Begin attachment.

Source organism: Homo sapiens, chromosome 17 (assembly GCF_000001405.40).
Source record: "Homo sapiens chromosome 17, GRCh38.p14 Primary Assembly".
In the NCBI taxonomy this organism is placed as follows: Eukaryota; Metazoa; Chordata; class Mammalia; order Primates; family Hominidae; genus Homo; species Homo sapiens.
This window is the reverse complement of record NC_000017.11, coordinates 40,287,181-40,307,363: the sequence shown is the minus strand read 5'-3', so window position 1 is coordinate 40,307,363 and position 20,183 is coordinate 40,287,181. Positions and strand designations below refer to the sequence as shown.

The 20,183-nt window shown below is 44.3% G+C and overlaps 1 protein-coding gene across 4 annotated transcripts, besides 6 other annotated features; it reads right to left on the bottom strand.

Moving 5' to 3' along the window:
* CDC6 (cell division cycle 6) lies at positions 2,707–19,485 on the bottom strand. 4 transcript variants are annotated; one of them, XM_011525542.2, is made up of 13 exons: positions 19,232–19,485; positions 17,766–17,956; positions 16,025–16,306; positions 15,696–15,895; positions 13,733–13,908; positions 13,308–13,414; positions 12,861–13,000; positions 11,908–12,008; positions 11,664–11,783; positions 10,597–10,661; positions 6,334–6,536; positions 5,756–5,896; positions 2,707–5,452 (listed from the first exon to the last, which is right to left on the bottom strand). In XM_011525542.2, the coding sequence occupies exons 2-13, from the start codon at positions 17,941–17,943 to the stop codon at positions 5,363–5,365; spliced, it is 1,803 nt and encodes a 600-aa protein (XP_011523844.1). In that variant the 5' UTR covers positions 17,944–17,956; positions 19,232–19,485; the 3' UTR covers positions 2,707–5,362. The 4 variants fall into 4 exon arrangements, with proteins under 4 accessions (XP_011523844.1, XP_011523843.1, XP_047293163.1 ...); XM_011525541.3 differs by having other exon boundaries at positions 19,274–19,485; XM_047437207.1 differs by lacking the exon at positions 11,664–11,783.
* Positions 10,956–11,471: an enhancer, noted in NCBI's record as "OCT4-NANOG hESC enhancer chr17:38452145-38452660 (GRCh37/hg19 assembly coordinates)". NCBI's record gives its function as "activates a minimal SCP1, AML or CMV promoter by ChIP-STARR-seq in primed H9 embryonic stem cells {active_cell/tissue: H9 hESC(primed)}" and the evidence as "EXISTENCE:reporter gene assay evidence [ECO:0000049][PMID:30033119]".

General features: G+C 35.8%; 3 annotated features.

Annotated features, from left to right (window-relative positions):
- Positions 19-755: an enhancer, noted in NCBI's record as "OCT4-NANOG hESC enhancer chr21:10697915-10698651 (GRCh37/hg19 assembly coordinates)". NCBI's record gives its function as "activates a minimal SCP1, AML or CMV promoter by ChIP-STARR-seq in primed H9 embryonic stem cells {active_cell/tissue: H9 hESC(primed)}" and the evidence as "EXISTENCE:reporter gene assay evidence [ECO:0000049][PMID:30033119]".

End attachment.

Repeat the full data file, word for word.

Source organism: Homo sapiens, chromosome 17 (assembly GCF_000001405.40).
Source record: "Homo sapiens chromosome 17, GRCh38.p14 Primary Assembly".
In the NCBI taxonomy this organism is placed as follows: Eukaryota; Metazoa; Chordata; class Mammalia; order Primates; family Hominidae; genus Homo; species Homo sapiens.
This window is the reverse complement of record NC_000017.11, coordinates 40,287,181-40,307,363: the sequence shown is the minus strand read 5'-3', so window position 1 is coordinate 40,307,363 and position 20,183 is coordinate 40,287,181. Positions and strand designations below refer to the sequence as shown.

The 20,183-nt window shown below is 44.3% G+C and overlaps 1 protein-coding gene across 4 annotated transcripts, besides 6 other annotated features; it reads right to left on the bottom strand.

Moving 5' to 3' along the window:
* CDC6 (cell division cycle 6) lies at positions 2,707–19,485 on the bottom strand. 4 transcript variants are annotated; one of them, XM_011525542.2, is made up of 13 exons: positions 19,232–19,485; positions 17,766–17,956; positions 16,025–16,306; positions 15,696–15,895; positions 13,733–13,908; positions 13,308–13,414; positions 12,861–13,000; positions 11,908–12,008; positions 11,664–11,783; positions 10,597–10,661; positions 6,334–6,536; positions 5,756–5,896; positions 2,707–5,452 (listed from the first exon to the last, which is right to left on the bottom strand). In XM_011525542.2, the coding sequence occupies exons 2-13, from the start codon at positions 17,941–17,943 to the stop codon at positions 5,363–5,365; spliced, it is 1,803 nt and encodes a 600-aa protein (XP_011523844.1). In that variant the 5' UTR covers positions 17,944–17,956; positions 19,232–19,485; the 3' UTR covers positions 2,707–5,362. The 4 variants fall into 4 exon arrangements, with proteins under 4 accessions (XP_011523844.1, XP_011523843.1, XP_047293163.1 ...); XM_011525541.3 differs by having other exon boundaries at positions 19,274–19,485; XM_047437207.1 differs by lacking the exon at positions 11,664–11,783.
* Positions 10,956–11,471: an enhancer, noted in NCBI's record as "OCT4-NANOG hESC enhancer chr17:38452145-38452660 (GRCh37/hg19 assembly coordinates)". NCBI's record gives its function as "activates a minimal SCP1, AML or CMV promoter by ChIP-STARR-seq in primed H9 embryonic stem cells {active_cell/tissue: H9 hESC(primed)}" and the evidence as "EXISTENCE:reporter gene assay evidence [ECO:0000049][PMID:30033119]".

General features: G+C 35.8%; 3 annotated features.

Annotated features, from left to right (window-relative positions):
- Positions 19-755: an enhancer, noted in NCBI's record as "OCT4-NANOG hESC enhancer chr21:10697915-10698651 (GRCh37/hg19 assembly coordinates)". NCBI's record gives its function as "activates a minimal SCP1, AML or CMV promoter by ChIP-STARR-seq in primed H9 embryonic stem cells {active_cell/tissue: H9 hESC(primed)}" and the evidence as "EXISTENCE:reporter gene assay evidence [ECO:0000049][PMID:30033119]".